# 315 Thou, who at thy first Eucharist didst pray
Words: William Harry Turton
Music: Song 1, melody, and bass, Orlando Gibbons, and harmonized by Ralph Vaughn Williams
Turton, W. H., a Lieut. in the Royal Engineers, has published A Few Hymns written by A Layman between the Festivals of All Saints, 1880 and 1881. This contains 12 hymns. The Second Series, , and the Third Series, 1882-1883, another 12. These hymns are worthy of attention. Those which have passed into common use include:
“And now our Eucharist is o'er” (1881-1882) – not in our Hymnal – and this one:
“0 Thou who at Thy Eucharist didst pray.” This hymn was used at S. Mary Magdalene's, Munster Square, N. W., in the Anniversary Service of the English Church Union, June 22,1881. It is intended to be sung after the ‘Agnus Dei,' at a choral celebration." In the 1889 Supplemental Hymns to Hymns Ancient & Modern it reads "Thou, Who at Thy first Eucharist didst pray."
Orlando Gibbons (1583 – 1625) was an English composer, virginalist and organist of the late Tudor and early Jacobean periods. He was a leading composer in the England of his day. Gibbons was born in Cambridge and christened at Oxford the same year – thus appearing in Oxford church records. Between 1596 and 1598 he sang in the Choir of King's College, Cambridge, where his brother Edward Gibbons (1568–1650), eldest of the four sons of William Gibbons, was master of the choristers. The second brother Ellis Gibbons (1573–1603) was also a promising composer, but died young. Orlando entered the university in 1598 and achieved the degree of Bachelor of Music in 1606. James I appointed him a Gentleman of the Chapel Royal, where he served as an organist from at least 1615 until his death. In 1623 he became senior organist at the Chapel Royal, with Thomas Tomkins as junior organist. He also held positions as keyboard player in the privy chamber of the court of Prince Charles (later King Charles I), and organist at Westminster Abbey. He died at age 41 in Canterbury of apoplexy, and a monument to him was built in Canterbury Cathedral. A suspicion immediately arose that Gibbons had died of the plague, which was rife in England that year. Two physicians who had been present at his death were ordered to make a report, and performed an autopsy, the account of which survives in The National Archive, that indicates an autopsy revealed a brain tumor.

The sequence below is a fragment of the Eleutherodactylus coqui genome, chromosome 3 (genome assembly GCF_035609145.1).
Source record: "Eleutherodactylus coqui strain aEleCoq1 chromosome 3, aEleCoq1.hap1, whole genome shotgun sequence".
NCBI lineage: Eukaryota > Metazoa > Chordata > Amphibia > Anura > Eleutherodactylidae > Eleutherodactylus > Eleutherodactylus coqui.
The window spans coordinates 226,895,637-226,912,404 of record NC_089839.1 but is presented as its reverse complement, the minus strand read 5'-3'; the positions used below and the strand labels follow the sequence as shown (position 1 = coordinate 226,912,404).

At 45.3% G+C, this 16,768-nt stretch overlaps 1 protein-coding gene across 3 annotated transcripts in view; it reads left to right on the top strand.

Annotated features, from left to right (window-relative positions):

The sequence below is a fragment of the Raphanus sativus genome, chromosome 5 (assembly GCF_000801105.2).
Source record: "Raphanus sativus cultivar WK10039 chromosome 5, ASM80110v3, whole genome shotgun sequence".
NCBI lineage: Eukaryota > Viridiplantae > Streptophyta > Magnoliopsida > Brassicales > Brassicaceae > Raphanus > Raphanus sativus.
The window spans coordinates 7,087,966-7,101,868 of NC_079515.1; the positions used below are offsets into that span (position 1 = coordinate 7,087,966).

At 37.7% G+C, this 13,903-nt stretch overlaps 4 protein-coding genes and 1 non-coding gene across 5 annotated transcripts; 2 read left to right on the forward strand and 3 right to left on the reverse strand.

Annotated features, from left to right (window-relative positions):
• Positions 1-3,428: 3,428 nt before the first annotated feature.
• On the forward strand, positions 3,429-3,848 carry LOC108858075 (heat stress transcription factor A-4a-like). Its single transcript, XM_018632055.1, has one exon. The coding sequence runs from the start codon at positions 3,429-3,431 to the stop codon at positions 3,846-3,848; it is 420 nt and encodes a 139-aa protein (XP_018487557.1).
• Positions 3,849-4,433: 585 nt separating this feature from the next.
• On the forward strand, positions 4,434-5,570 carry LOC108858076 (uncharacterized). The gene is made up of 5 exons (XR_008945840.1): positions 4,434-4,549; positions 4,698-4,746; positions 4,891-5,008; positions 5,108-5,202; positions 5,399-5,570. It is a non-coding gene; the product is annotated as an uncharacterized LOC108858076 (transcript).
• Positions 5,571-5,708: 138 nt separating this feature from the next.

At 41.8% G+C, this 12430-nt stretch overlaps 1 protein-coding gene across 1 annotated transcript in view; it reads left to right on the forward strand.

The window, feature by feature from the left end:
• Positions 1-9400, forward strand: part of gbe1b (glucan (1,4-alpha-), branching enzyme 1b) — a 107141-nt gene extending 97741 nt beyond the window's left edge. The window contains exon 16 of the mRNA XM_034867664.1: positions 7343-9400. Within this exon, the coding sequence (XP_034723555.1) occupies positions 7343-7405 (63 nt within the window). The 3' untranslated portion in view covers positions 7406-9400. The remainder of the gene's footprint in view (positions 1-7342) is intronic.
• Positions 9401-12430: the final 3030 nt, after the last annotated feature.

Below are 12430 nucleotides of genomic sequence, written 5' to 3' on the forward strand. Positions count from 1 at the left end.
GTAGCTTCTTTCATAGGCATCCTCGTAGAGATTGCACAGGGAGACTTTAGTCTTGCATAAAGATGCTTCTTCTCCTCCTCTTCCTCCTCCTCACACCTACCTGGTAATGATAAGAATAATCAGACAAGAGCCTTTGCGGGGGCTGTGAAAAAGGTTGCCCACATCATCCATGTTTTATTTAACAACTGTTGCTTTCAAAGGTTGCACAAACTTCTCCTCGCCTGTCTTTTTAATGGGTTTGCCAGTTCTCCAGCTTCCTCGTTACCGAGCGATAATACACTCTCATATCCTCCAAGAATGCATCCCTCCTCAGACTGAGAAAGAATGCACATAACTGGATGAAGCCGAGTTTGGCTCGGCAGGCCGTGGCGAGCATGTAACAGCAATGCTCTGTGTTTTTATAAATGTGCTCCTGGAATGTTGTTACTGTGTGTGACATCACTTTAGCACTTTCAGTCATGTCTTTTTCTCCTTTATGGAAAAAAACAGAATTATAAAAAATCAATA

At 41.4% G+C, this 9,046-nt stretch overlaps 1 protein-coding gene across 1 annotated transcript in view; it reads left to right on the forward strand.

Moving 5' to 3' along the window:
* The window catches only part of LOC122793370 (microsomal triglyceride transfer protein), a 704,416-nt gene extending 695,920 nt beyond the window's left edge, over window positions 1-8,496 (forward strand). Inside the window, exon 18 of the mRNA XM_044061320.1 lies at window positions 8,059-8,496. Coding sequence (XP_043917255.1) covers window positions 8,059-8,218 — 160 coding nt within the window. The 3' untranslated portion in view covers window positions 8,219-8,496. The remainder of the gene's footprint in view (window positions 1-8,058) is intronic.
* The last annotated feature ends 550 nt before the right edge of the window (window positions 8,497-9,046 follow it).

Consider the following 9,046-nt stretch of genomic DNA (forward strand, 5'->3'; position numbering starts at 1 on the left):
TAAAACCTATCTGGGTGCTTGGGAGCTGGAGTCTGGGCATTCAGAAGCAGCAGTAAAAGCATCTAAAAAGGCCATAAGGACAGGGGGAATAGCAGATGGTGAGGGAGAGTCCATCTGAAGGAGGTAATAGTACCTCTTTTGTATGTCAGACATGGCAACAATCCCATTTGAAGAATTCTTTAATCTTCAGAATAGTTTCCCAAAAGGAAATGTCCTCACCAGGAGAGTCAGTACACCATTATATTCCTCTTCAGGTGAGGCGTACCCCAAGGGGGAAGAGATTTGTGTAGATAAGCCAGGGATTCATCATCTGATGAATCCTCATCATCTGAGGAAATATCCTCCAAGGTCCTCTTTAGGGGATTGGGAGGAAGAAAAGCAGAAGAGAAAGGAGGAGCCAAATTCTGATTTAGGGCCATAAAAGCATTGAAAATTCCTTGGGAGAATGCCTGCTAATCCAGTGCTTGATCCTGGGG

One of the most versatile English composers of his time, Gibbons wrote a quantity of keyboard works, around thirty fantasias for viols, a number of madrigals (the best-known being "The Silver Swan"), and many popular verse anthems. His choral music is distinguished by his complete mastery of counterpoint, combined with his wonderful gift for melody. To this day, Gibbons's obit service is commemorated every year in King's College Chapel, Cambridge.
Here is the Los Angeles First Congregrational Church Choir. Enjoy. YOUTUBE